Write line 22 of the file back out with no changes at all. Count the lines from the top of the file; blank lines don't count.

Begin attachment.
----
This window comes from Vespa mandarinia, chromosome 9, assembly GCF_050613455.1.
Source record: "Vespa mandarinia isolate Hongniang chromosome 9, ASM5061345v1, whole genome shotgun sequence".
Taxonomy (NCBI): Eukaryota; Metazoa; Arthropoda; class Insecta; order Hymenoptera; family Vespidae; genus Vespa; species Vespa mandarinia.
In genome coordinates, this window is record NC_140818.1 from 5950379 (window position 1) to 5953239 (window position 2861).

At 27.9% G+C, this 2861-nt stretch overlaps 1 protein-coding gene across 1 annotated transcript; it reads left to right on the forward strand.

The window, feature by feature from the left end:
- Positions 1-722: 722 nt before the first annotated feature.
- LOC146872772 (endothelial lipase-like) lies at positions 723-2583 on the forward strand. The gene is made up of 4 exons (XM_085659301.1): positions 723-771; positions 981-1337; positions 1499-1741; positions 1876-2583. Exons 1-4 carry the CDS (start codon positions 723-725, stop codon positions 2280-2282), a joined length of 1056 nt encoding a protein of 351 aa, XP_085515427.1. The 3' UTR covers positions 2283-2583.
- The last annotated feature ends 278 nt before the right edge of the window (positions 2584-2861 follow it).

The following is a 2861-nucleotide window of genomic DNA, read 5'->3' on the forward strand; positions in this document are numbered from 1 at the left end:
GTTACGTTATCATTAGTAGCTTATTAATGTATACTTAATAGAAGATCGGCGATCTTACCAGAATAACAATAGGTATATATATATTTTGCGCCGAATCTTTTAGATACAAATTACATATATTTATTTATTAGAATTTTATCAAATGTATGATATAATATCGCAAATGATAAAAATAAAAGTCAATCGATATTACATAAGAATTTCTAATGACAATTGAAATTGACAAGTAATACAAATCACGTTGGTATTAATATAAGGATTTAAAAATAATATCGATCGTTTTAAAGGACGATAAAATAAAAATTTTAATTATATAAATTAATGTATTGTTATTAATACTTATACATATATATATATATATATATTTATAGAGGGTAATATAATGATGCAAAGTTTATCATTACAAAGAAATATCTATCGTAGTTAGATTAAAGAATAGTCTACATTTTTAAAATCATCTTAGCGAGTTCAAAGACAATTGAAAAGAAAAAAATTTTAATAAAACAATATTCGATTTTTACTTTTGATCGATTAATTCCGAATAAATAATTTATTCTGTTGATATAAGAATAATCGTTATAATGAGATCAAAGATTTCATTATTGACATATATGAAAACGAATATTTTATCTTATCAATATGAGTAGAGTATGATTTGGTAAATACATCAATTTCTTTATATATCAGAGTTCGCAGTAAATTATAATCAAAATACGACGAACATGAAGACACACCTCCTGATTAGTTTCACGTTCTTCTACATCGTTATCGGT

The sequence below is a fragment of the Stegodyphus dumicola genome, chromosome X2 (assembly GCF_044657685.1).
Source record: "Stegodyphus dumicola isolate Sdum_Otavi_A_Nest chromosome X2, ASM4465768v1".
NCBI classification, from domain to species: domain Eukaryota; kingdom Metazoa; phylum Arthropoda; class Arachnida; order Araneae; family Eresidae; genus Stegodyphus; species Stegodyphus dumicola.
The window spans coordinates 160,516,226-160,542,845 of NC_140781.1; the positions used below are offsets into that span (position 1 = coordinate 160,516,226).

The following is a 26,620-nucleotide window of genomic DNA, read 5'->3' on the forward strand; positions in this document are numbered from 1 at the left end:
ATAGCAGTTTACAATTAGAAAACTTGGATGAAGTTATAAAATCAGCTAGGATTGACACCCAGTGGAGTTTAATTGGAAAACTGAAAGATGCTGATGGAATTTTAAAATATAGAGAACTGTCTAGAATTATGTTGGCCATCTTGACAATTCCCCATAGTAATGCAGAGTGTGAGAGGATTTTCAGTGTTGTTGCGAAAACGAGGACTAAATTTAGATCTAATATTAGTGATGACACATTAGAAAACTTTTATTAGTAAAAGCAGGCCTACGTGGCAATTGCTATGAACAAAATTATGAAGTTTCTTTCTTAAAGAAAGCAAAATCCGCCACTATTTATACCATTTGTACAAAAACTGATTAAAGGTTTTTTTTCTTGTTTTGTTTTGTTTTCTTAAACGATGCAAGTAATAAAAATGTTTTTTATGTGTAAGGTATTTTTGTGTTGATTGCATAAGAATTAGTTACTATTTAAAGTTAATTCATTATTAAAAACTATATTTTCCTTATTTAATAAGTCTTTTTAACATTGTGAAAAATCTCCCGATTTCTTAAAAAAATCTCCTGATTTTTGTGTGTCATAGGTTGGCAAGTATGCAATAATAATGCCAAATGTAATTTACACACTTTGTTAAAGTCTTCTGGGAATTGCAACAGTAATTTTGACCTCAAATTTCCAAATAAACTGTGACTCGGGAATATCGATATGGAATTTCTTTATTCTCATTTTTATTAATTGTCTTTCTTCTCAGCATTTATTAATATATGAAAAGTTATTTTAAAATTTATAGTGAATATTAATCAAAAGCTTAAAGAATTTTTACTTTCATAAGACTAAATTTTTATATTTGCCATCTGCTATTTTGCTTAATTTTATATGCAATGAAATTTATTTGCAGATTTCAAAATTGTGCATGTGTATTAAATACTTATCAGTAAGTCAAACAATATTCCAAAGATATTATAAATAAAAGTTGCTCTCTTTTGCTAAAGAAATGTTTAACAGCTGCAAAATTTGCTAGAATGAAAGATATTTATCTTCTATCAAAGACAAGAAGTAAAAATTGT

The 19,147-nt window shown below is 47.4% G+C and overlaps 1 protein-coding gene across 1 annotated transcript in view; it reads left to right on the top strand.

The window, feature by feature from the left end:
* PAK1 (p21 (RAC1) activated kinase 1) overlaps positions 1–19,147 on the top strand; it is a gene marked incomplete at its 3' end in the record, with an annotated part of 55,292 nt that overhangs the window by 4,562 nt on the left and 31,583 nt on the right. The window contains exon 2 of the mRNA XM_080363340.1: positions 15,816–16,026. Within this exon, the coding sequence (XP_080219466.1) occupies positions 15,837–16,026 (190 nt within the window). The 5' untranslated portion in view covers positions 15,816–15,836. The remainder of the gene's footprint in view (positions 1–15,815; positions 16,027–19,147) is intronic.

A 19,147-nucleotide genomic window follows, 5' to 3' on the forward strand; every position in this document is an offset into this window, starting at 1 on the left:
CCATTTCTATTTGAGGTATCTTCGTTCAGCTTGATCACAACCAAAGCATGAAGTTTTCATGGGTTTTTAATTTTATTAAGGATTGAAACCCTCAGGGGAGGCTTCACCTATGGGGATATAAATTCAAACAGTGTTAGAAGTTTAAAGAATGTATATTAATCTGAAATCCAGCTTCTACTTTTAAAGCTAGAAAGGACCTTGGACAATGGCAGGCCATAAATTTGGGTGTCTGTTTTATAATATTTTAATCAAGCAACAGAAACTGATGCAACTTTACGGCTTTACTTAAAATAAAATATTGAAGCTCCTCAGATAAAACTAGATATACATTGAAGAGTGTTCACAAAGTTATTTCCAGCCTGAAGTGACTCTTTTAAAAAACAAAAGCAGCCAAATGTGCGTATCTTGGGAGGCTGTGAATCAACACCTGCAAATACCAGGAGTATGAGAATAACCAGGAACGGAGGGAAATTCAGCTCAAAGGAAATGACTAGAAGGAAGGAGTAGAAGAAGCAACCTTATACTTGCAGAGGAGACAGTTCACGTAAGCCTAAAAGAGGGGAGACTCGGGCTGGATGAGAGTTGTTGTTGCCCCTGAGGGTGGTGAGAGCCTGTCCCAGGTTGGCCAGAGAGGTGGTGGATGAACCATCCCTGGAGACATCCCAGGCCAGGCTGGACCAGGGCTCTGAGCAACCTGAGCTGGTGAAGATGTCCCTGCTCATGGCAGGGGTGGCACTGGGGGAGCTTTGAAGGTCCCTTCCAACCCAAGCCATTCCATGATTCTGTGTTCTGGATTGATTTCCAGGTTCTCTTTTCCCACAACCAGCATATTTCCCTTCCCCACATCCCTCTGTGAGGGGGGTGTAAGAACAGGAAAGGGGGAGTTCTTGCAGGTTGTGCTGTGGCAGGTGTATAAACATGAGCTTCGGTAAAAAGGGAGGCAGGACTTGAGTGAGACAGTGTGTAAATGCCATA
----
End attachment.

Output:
CCATTTCTATTTGAGGTATCTTCGTTCAGCTTGATCACAACCAAAGCATGAAGTTTTCATGGGTTTTTAATTTTATTAAGGATTGAAACCCTCAGGGGAGGCTTCACCTATGGGGATATAAATTCAAACAGTGTTAGAAGTTTAAAGAATGTATATTAATCTGAAATCCAGCTTCTACTTTTAAAGCTAGAAAGGACCTTGGACAATGGCAGGCCATAAATTTGGGTGTCTGTTTTATAATATTTTAATCAAGCAACAGAAACTGATGCAACTTTACGGCTTTACTTAAAATAAAATATTGAAGCTCCTCAGATAAAACTAGATATACATTGAAGAGTGTTCACAAAGTTATTTCCAGCCTGAAGTGACTCTTTTAAAAAACAAAAGCAGCCAAATGTGCGTATCTTGGGAGGCTGTGAATCAACACCTGCAAATACCAGGAGTATGAGAATAACCAGGAACGGAGGGAAATTCAGCTCAAAGGAAATGACTAGAAGGAAGGAGTAGAAGAAGCAACCTTATACTTGCAGAGGAGACAGTTCACGTAAGCCTAAAAGAGGGGAGACTCGGGCTGGATGAGAGTTGTTGTTGCCCCTGAGGGTGGTGAGAGCCTGTCCCAGGTTGGCCAGAGAGGTGGTGGATGAACCATCCCTGGAGACATCCCAGGCCAGGCTGGACCAGGGCTCTGAGCAACCTGAGCTGGTGAAGATGTCCCTGCTCATGGCAGGGGTGGCACTGGGGGAGCTTTGAAGGTCCCTTCCAACCCAAGCCATTCCATGATTCTGTGTTCTGGATTGATTTCCAGGTTCTCTTTTCCCACAACCAGCATATTTCCCTTCCCCACATCCCTCTGTGAGGGGGGTGTAAGAACAGGAAAGGGGGAGTTCTTGCAGGTTGTGCTGTGGCAGGTGTATAAACATGAGCTTCGGTAAAAAGGGAGGCAGGACTTGAGTGAGACAGTGTGTAAATGCCATA